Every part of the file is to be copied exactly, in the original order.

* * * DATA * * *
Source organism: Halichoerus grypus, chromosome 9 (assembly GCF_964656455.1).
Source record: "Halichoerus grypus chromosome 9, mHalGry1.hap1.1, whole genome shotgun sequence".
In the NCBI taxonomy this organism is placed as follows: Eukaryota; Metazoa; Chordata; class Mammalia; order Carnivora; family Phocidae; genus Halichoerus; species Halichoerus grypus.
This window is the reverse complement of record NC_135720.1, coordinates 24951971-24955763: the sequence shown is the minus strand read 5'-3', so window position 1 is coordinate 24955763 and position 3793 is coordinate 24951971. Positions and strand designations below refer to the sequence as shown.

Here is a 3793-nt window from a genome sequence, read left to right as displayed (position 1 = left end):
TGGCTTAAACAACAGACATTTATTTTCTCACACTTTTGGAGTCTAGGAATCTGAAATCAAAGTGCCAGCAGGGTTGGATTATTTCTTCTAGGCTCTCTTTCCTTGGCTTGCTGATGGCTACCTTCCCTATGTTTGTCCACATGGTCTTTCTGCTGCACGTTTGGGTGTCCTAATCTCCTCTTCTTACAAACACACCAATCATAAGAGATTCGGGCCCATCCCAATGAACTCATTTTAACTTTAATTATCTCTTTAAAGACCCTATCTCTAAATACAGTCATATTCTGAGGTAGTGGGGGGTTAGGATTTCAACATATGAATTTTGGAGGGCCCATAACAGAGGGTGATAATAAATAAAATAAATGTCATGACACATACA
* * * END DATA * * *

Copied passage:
Source organism: Halichoerus grypus, chromosome 9 (assembly GCF_964656455.1).
Source record: "Halichoerus grypus chromosome 9, mHalGry1.hap1.1, whole genome shotgun sequence".
In the NCBI taxonomy this organism is placed as follows: Eukaryota; Metazoa; Chordata; class Mammalia; order Carnivora; family Phocidae; genus Halichoerus; species Halichoerus grypus.
This window is the reverse complement of record NC_135720.1, coordinates 24951971-24955763: the sequence shown is the minus strand read 5'-3', so window position 1 is coordinate 24955763 and position 3793 is coordinate 24951971. Positions and strand designations below refer to the sequence as shown.

Here is a 3793-nt window from a genome sequence, read left to right as displayed (position 1 = left end):
TGGCTTAAACAACAGACATTTATTTTCTCACACTTTTGGAGTCTAGGAATCTGAAATCAAAGTGCCAGCAGGGTTGGATTATTTCTTCTAGGCTCTCTTTCCTTGGCTTGCTGATGGCTACCTTCCCTATGTTTGTCCACATGGTCTTTCTGCTGCACGTTTGGGTGTCCTAATCTCCTCTTCTTACAAACACACCAATCATAAGAGATTCGGGCCCATCCCAATGAACTCATTTTAACTTTAATTATCTCTTTAAAGACCCTATCTCTAAATACAGTCATATTCTGAGGTAGTGGGGGGTTAGGATTTCAACATATGAATTTTGGAGGGCCCATAACAGAGGGTGATAATAAATAAAATAAATGTCATGACACATACA